If there are two things that we underestimate in this world, they are the depths of our own depravity, and the power and craftiness of Satan.  We are told in the twelfth chapter of Revelation, that the dragon (Satan) continues to pursue the woman (Israel) to this very hour!  We know that shortly he will rule the entire globe through a man of sin (Rev 13) and a false prophet.  “Enemy occupied territory—that is what this world is.  Christianity is the story of how the rightful King has landed, you might say landed in disguise, and is calling us all to take part in a great campaign of sabotage.”3

The lost live in the world as practical atheists

Satan, the god of this world, wants to be like the most High (Isa 14:14) yet he would rather men live as if there were no God.  When men live contrary to God’s moral law they are atheists, if even for a moment.  Their conscience is unable, by the insistent reminder of a Lawgiver, to overcome the selfish pull to what is in the world, the lust of the flesh, and the lust of the eyes, and the pride of life (1 John 2:16).  For that moment, the lost forget God and block His Word from their minds and hearts.

Man, under the power and control of Satan, has his conversation in the world (2 Cor 1:12).  He is unhappy because the sorrow of the world worketh death (2 Cor 7:10).  He is in bondage under the elements of the world (Gal 4:3).  He has no defense against the rulers of the darkness of this world (Eph 6:12).  He cannot escape the corruption that is in the world through lust (2 Pet 1:4) nor the pollutions of the world (2:20)  while under Satan’s dominion.  Martyn Lloyd-Jones said of this man, “He does not want to believe in his mind what something within him keeps asserting.”4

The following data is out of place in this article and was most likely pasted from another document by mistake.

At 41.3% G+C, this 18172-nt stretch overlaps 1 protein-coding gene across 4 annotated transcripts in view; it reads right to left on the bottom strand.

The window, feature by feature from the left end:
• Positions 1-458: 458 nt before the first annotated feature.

Culture has become the world’s religion

True to its name, culture has become this generation’s cult.  We must agree with T.S. Eliot when he defined culture as “being essentially, the incarnation (so to speak) of the religion of a people.”5 Belief really can’t be separated from works.  And every man’s culture is the outworking of his inward belief system.  When I was in Russia (the old Soviet Union) in 1992, there were no church buildings, but there were “cultural centers” in every town and city.  In an atheistic, anti-God society, culture is praised as the natural self-expression of man without God.

L.S. Chafer, in his book on Satan wrote, “The Satanic ideal of this age is, then, an improved social order, a moral and cultured people who are devout worshippers of himself, though for the present they may imagine that they are worshipping Jehovah through their empty religious forms and ceremonies, while they are really in a state of God-dishonoring unbelief, and all their thoughts are energized by Satan alone.”6

Christians are commanded not to love the world

The apostle John, who used the word cosmos more than any other Bible writer, said, love not the world, neither the things in the world. If any man love the world, the love of the Father is not in him (1 John 2:15).  In like manner, James, the brother of Jesus, wrote, Ye adulterers and adulteresses, know ye not that the friendship of the world is enmity with God?  Whosoever therefore will be a friend of the world is the enemy of God (Jas 4:4).  The more a man looks into the perfect law of liberty, and continueth therein, he being not a forgetful hearer (Jas 1:25), the more he sees the depth of his own depravity in the light of God’s holiness.  When he sees that, he will not love the world he sees within.